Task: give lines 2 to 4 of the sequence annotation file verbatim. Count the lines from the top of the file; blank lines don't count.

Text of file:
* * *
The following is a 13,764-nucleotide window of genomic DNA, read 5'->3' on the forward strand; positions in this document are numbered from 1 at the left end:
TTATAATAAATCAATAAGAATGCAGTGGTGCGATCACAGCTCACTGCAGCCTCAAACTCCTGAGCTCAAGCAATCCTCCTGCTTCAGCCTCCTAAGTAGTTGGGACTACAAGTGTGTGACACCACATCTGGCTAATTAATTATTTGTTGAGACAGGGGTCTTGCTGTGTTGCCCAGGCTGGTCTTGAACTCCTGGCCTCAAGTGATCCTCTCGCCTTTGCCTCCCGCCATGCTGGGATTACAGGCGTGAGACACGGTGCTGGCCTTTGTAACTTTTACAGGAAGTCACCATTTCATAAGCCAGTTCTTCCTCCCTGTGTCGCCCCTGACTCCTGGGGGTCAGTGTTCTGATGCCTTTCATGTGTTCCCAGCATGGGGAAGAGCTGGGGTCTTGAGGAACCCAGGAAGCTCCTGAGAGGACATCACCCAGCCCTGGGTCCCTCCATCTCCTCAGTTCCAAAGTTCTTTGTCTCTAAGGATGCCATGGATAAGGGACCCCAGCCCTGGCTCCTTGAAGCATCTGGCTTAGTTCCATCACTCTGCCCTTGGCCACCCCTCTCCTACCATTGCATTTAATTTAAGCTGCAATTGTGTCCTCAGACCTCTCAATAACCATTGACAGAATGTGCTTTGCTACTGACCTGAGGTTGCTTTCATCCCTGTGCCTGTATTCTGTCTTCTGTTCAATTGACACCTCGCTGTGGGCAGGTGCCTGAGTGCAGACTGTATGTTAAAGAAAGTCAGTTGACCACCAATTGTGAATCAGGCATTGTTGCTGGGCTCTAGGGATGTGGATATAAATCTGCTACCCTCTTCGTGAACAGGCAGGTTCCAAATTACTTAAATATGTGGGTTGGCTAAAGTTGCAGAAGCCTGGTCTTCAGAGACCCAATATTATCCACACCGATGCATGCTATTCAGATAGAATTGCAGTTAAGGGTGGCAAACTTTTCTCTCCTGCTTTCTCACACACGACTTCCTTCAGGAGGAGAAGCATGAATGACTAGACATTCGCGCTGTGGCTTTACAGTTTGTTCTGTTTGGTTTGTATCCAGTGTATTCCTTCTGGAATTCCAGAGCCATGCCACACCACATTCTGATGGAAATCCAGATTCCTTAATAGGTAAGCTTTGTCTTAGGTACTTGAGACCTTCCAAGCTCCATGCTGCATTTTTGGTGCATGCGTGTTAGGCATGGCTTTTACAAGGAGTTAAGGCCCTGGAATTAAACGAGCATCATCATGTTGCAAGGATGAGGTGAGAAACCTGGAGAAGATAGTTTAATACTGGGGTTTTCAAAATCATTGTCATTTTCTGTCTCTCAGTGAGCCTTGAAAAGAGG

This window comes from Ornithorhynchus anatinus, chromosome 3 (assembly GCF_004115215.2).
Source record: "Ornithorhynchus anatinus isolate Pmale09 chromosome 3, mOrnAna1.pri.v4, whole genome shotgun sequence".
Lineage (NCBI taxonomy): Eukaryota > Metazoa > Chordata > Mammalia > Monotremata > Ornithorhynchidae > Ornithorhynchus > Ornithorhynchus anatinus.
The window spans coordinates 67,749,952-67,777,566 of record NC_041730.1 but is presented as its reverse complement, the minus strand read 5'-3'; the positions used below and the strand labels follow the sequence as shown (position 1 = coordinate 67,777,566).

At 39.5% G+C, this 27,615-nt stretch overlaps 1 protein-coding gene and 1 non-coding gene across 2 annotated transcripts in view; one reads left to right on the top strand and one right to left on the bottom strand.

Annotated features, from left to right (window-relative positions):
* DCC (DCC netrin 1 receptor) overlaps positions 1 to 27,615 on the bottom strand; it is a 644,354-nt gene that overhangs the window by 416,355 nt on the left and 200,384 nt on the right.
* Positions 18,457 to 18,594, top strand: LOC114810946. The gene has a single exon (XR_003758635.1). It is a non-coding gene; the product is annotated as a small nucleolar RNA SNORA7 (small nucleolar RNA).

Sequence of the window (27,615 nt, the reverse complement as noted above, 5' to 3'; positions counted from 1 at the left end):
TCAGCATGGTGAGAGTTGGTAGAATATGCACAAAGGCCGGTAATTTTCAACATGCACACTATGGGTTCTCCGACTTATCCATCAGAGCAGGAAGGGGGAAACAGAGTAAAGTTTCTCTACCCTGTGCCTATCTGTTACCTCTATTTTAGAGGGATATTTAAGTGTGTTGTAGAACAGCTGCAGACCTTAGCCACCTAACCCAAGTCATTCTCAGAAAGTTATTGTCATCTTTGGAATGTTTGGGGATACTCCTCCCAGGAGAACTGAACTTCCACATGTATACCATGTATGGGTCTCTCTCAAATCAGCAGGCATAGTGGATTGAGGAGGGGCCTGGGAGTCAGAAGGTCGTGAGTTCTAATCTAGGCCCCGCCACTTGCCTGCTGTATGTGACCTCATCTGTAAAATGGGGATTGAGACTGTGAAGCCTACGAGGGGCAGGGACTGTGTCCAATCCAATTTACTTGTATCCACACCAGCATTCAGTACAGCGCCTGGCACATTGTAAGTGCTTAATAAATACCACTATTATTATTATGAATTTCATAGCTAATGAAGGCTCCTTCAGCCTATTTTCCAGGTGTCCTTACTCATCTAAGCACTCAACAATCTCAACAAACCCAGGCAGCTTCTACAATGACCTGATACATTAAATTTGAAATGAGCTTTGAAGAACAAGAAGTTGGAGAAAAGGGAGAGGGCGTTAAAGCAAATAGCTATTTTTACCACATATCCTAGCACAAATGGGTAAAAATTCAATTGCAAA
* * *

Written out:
TTATAATAAATCAATAAGAATGCAGTGGTGCGATCACAGCTCACTGCAGCCTCAAACTCCTGAGCTCAAGCAATCCTCCTGCTTCAGCCTCCTAAGTAGTTGGGACTACAAGTGTGTGACACCACATCTGGCTAATTAATTATTTGTTGAGACAGGGGTCTTGCTGTGTTGCCCAGGCTGGTCTTGAACTCCTGGCCTCAAGTGATCCTCTCGCCTTTGCCTCCCGCCATGCTGGGATTACAGGCGTGAGACACGGTGCTGGCCTTTGTAACTTTTACAGGAAGTCACCATTTCATAAGCCAGTTCTTCCTCCCTGTGTCGCCCCTGACTCCTGGGGGTCAGTGTTCTGATGCCTTTCATGTGTTCCCAGCATGGGGAAGAGCTGGGGTCTTGAGGAACCCAGGAAGCTCCTGAGAGGACATCACCCAGCCCTGGGTCCCTCCATCTCCTCAGTTCCAAAGTTCTTTGTCTCTAAGGATGCCATGGATAAGGGACCCCAGCCCTGGCTCCTTGAAGCATCTGGCTTAGTTCCATCACTCTGCCCTTGGCCACCCCTCTCCTACCATTGCATTTAATTTAAGCTGCAATTGTGTCCTCAGACCTCTCAATAACCATTGACAGAATGTGCTTTGCTACTGACCTGAGGTTGCTTTCATCCCTGTGCCTGTATTCTGTCTTCTGTTCAATTGACACCTCGCTGTGGGCAGGTGCCTGAGTGCAGACTGTATGTTAAAGAAAGTCAGTTGACCACCAATTGTGAATCAGGCATTGTTGCTGGGCTCTAGGGATGTGGATATAAATCTGCTACCCTCTTCGTGAACAGGCAGGTTCCAAATTACTTAAATATGTGGGTTGGCTAAAGTTGCAGAAGCCTGGTCTTCAGAGACCCAATATTATCCACACCGATGCATGCTATTCAGATAGAATTGCAGTTAAGGGTGGCAAACTTTTCTCTCCTGCTTTCTCACACACGACTTCCTTCAGGAGGAGAAGCATGAATGACTAGACATTCGCGCTGTGGCTTTACAGTTTGTTCTGTTTGGTTTGTATCCAGTGTATTCCTTCTGGAATTCCAGAGCCATGCCACACCACATTCTGATGGAAATCCAGATTCCTTAATAGGTAAGCTTTGTCTTAGGTACTTGAGACCTTCCAAGCTCCATGCTGCATTTTTGGTGCATGCGTGTTAGGCATGGCTTTTACAAGGAGTTAAGGCCCTGGAATTAAACGAGCATCATCATGTTGCAAGGATGAGGTGAGAAACCTGGAGAAGATAGTTTAATACTGGGGTTTTCAAAATCATTGTCATTTTCTGTCTCTCAGTGAGCCTTGAAAAGAGG

This window comes from Ornithorhynchus anatinus, chromosome 3 (assembly GCF_004115215.2).
Source record: "Ornithorhynchus anatinus isolate Pmale09 chromosome 3, mOrnAna1.pri.v4, whole genome shotgun sequence".